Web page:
Opinion: applying the Myers-Briggs Type Indicator test to classical musicians might produce some interesting results
Isabel Briggs Myers developed her well-known classification of personality types over 60 years. During this time, the author and psychologist devoted herself entirely to the task of compiling and analysing data from thousands of surveys and individual studies, some of them conducted in challenging circumstances.
Almost 40 years after her passing, the Myers-Briggs Type Indicator (MBTI) classification is still being honed by modern-day research, a dynamic reflected in its growing impact on socio-economics. So why has it thus far been neglected by the classical music community?
A video by TwoSetViolin, How the 16 MBTI Personalitiy Types Make Music, offers plenty of scope for serious investigations of behaviour and interactions among classical musicians. Understanding their respective tendencies and needs could be very useful in dealing with a whole range of issues. Equally, individuals could benefit from the availability of critical data in terms of career choices. Educators and instrumental teachers could implement better centred pedagogical methods. Performing groups could maximise their team potential, and soloists and singers could sharpen their characterisations, by better understanding their own personality type.
How the 16 MBTI Personality Types Make Music by TwoSetViolin
The accepted wisdom is that personality is not really a key ingredient for a classical musician. Musical children are usually plainly described as "musical", in varying measures of awe depending on their precociousness. Professionals also tend to be construed as being one and the same: orchestral musicians are seen as team players and soloists as individuals.
But personality types are part and parcel of what defines popular music's genre. Vocals, songwriting, choice of instrument, onstage antics, dress sense etc all lend an air of carnival to the MBTI. Bands thrive on exacerbated tensions with their environment or from within, but orchestras or string quartets cannot function unless the different components are aligned, to some extent, to the will of a conductor or group leader. Only then can the whole group sound greater than the sum of its parts.
Although classical musicians could be regarded as more submissive since they bow to a greater will (the greatest being that of the usually dead composer), this does not mean that their own personality shuts down as they perform. How, then, do their dominant psychological traits manifest themselves?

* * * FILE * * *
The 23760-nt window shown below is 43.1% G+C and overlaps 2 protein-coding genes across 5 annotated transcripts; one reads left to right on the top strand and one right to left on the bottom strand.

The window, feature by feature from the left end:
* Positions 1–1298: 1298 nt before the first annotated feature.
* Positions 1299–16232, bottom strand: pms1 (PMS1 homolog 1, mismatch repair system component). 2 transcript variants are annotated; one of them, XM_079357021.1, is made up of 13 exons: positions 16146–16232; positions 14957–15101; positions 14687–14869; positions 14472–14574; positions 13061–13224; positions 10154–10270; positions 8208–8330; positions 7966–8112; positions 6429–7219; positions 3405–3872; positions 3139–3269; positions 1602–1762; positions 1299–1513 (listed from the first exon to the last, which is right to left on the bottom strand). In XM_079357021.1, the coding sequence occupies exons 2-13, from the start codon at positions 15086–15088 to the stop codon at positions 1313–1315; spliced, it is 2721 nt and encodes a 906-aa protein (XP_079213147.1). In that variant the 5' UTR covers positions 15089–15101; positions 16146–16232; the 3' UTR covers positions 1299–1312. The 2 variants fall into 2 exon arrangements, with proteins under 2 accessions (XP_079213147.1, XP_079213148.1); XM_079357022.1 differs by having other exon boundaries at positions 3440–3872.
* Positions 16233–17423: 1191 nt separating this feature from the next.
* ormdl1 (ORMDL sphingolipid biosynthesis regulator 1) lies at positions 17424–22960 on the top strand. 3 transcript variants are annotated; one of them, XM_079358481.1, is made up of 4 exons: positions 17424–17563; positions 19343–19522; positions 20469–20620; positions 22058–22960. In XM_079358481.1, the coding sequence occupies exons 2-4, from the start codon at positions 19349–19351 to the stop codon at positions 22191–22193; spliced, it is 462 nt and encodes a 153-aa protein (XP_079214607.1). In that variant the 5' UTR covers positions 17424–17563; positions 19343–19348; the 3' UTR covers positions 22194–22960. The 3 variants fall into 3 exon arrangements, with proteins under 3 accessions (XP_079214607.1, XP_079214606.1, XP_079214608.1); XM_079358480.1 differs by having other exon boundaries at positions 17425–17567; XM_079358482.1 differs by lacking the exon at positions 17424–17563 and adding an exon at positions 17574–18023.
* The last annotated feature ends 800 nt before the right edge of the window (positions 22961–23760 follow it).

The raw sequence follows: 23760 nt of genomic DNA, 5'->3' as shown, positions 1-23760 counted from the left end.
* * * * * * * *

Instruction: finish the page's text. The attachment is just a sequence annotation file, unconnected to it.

The third preference dichotomy listed in the MBTI, that of feeling (F) versus thinking, or analysing (T), should be less pronounced since their training is extremely analytical in developing a solid instrumental technique (leaving out those who are naturally academically inclined), while feeling is probably their dominant feature since making music is to an extent beyond our rational compass.
However, the F function appears to prevail in other music-related activities. Anita Steele and Sylvester Young discovered that music therapy is most attractive to the INFJ type, while music teaching appeals to the extroverted strain of the same type (ENFJ), specifying that those adjectives (Introverted and Extroverted) refer to the "outlook on life" of those individuals rather than their behaviour.
For pianists, though, the amount of "abstract" analytical data (such as musical notation) far exceeds its tactile counterpart, with greater emphasis on coordinating hand and feet movements than on the quality and substance of those movements, as is the case in string playing (vibrato, pressure, support) and singing. Until statistically proven by marked preference for music from T types, it is still the realm of the myth to say that classical music is a very mathematical subject.
Of course the primary concern in music performance, the ability to remain focused and communicative, would appear to be essentially linked to that crucial extroverted vs introverted clash. "I" types can nevertheless display extroverted thinking, while INTJs or INTPs generally seek recognition (or appreciation at any rate) of their altruistic thinking.
Paradoxically, "E" types of classical musicians are just as likely to experience stage fright, but may lack the resources to tackle it other than head-on. The "I" type’s natural compulsion to think their way through a performance logically decreases their fear of memory lapses or their perception of external issues (heat, noise, visuals). These subtle shifts are not always clearly stated by stage fright experts who tend to treat the subject in universal terms and deal with the individual’s responses rather than highlight their susceptibility.
Perhaps the greater contribution of the MBTI to the future of music performance is pedagogy. Would it not be more human to engage as a teacher, with more child- centred psychology and, through an understanding of Myers-Briggs preferences, to determine a student’s modus operandi? If a child has a gift for music, but shows no extroverted tendencies whatsoever (INFJ springs to mind), should that child be expected to deliver on a violin, the most showy of all instruments? Is being locked behind a keyboard the right activity for an ESFJ (think of Jane Austen’s Emma practising her scales)?
As Steele and Young beautifully conclude in their paper, even a modest "descriptive investigation" should "help foster a stable task force in our profession." Isabel Briggs Meyer would have expected nothing less.
The views expressed here are those of the author and do not represent or reflect the views of RTÉ